They let us down
By Ian Grant
Full of optimism for the day ahead, I strolled into Brighton station to catch the fast train up to Watford. Instead, three
quarters of an hour later, I was sitting on a ramshackle bus as it carefully and slowly negotiated the leafy lanes
of Sussex. And, via missed connections and excess ticket fares and all the rest, downhill from there.
Yes, Connex might be incapable of running anything recognisable as a train service...but they do at least provide
a plentiful supply of metaphors for these match reports.
For once, Watford fans had more than blind faith to cling to as kickoff approached. Not only the encouragement of
two vastly improved performances, especially that mighty effort at Chelsea, but also the knowledge that we'd be able
to field an unchanged side. This was it, this was our first win of the new year. No doubts.
And no excuses either. This was the kind of afternoon which makes managers go prematurely grey. As abysmal as it
was inexplicable and unexpected, the flipside of what I was saying about football being a game played by humans.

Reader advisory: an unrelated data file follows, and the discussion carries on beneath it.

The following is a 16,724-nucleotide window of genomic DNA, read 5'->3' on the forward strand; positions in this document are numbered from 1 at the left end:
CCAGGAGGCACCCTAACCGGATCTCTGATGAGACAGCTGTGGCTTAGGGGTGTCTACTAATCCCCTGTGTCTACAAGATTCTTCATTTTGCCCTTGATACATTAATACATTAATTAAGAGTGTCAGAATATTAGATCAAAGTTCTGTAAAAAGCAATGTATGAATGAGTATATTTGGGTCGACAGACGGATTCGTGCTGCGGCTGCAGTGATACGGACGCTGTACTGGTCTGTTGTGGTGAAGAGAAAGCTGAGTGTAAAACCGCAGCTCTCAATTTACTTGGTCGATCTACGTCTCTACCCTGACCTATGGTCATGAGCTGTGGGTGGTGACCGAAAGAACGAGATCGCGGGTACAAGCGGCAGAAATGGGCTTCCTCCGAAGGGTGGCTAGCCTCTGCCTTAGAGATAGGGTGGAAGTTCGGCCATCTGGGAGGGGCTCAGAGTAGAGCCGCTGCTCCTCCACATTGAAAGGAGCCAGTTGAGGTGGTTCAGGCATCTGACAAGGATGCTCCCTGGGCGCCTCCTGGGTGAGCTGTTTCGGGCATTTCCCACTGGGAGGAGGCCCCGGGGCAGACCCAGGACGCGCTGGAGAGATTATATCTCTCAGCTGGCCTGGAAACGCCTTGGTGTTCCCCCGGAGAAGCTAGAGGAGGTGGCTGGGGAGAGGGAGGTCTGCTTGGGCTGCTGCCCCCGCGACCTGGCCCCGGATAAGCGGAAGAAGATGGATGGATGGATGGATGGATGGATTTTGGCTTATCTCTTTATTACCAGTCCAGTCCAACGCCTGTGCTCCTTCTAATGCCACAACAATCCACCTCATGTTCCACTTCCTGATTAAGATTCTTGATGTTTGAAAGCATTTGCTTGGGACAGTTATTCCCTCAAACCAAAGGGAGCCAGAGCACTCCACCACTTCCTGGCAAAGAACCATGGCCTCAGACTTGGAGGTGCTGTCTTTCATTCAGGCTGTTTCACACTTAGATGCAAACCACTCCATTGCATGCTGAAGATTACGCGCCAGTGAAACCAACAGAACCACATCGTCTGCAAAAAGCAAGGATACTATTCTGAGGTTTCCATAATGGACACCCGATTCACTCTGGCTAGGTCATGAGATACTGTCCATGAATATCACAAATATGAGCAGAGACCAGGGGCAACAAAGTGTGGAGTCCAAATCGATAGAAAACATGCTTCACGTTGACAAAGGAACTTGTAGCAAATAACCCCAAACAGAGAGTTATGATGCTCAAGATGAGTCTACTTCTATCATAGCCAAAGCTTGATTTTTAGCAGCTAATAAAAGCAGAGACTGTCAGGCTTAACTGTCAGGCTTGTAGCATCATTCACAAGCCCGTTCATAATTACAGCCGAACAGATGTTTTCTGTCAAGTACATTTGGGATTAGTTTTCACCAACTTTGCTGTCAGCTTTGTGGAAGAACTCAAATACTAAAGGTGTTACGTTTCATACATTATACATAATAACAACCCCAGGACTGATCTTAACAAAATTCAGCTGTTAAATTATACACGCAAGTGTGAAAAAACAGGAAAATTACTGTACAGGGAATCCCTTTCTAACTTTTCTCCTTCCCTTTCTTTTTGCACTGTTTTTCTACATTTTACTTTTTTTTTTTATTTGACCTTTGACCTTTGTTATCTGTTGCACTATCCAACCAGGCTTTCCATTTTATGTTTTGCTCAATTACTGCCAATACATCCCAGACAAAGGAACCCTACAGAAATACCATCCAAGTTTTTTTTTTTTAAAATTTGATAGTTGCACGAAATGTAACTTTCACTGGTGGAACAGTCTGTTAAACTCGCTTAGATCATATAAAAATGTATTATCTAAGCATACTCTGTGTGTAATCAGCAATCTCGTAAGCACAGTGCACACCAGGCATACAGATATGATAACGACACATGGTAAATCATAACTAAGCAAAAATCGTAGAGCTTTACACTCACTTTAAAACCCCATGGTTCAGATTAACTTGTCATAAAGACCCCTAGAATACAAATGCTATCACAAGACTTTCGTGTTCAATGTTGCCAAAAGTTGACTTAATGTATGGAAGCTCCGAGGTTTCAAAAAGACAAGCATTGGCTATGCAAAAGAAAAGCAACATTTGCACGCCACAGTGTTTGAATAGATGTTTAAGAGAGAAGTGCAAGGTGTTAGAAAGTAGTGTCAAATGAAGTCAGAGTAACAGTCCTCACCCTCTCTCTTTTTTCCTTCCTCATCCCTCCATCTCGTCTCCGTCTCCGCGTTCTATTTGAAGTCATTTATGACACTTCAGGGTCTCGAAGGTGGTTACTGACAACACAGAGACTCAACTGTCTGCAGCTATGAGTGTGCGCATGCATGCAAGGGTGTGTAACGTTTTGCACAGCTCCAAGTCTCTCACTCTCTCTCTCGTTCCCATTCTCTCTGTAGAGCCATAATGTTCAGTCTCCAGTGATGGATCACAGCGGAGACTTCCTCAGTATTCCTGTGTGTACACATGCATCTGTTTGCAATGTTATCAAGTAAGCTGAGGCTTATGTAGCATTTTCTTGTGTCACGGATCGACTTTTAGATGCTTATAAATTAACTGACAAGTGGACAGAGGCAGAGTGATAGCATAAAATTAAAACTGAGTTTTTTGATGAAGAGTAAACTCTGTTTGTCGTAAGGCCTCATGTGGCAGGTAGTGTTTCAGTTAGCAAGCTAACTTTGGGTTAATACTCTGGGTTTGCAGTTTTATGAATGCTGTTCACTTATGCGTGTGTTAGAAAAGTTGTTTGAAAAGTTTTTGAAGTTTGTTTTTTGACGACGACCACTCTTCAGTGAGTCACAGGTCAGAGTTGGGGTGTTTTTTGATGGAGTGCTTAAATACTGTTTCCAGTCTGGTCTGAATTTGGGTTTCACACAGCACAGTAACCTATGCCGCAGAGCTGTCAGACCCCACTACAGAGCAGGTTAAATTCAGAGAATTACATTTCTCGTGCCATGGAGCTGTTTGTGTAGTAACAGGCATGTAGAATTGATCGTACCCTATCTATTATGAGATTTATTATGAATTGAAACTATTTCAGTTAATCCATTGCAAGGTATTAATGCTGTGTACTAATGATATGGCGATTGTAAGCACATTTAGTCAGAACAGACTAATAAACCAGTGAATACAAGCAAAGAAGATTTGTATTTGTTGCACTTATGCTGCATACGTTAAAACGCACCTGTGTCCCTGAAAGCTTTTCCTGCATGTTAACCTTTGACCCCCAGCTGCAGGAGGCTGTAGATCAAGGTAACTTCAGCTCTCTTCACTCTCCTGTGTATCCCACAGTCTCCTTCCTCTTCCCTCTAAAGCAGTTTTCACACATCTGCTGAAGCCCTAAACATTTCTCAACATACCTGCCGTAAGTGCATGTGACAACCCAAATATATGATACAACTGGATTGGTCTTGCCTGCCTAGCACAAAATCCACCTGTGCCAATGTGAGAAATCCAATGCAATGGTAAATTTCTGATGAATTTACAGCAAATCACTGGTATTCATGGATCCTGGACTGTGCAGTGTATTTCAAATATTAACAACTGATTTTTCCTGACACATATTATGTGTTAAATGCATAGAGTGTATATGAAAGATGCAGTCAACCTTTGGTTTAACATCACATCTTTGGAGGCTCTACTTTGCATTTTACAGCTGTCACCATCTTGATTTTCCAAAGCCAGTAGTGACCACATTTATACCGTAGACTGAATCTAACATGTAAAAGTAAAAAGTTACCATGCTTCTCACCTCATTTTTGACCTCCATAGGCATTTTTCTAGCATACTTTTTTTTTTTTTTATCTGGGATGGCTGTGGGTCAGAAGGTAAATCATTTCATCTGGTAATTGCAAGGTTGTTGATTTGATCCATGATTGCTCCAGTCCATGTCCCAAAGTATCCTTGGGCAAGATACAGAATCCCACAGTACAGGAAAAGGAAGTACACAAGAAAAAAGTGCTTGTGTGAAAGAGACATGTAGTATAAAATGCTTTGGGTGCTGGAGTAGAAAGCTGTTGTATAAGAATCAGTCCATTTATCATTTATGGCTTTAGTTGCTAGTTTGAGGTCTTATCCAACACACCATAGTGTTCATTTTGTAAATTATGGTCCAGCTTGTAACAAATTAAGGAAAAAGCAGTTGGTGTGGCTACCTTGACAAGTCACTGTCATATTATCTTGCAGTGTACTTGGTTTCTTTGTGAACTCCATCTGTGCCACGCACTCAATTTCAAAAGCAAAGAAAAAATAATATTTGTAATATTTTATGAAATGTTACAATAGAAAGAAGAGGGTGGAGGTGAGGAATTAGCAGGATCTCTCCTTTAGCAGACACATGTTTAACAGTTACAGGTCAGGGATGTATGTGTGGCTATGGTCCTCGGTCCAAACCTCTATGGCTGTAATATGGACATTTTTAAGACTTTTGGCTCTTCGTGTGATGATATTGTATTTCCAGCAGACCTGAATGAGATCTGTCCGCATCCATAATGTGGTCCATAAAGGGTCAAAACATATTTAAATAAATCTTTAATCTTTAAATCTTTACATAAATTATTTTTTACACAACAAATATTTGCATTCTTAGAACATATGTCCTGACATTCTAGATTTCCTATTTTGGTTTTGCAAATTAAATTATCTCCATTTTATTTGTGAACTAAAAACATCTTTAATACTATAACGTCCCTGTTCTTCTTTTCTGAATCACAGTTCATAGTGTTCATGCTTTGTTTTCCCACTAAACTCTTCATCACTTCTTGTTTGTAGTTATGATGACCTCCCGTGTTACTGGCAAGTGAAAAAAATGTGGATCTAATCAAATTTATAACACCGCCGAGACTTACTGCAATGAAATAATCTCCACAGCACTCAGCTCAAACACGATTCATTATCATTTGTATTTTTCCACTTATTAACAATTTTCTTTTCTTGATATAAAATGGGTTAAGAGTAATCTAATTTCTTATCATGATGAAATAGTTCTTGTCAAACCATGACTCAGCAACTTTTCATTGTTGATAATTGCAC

We can discuss tactics and personnel for all eternity. They make no difference if the majority of the selected eleven
doesn't start playing until half the match has gone. Sometimes the responsibility for a defeat must be shouldered
by the manager, sometimes it all lands on the players. This was was most definitely the latter.
They let us down. At the very least, many of this season's numerous defeats have left me feeling some sympathy
for the disappointed, struggling participants. This one was more difficult to take. It was about lack of care, not
lack of quality.
Of course, I'm forgetting to make allowances for the second half fightback. Except I'm not, I just feel that we're
well beyond the stage where such things are inherently worthy of praise. The improvement after the interval
was welcome, natch...but, with the chance of a vital win long gone, it was no compensation and no reason to refrain
from criticism. We lost on Saturday because we were grossly unprofessional, that we weren't grossly unprofessional
for the entire ninety minutes hardly matters.
We kicked off, we went behind. It took a little longer this time, mind - almost three whole minutes before Wanchope
left Nigel Gibbs trailing in his wake, casually knocked a pass across to Lampard, and Lomas arrived to swipe the ball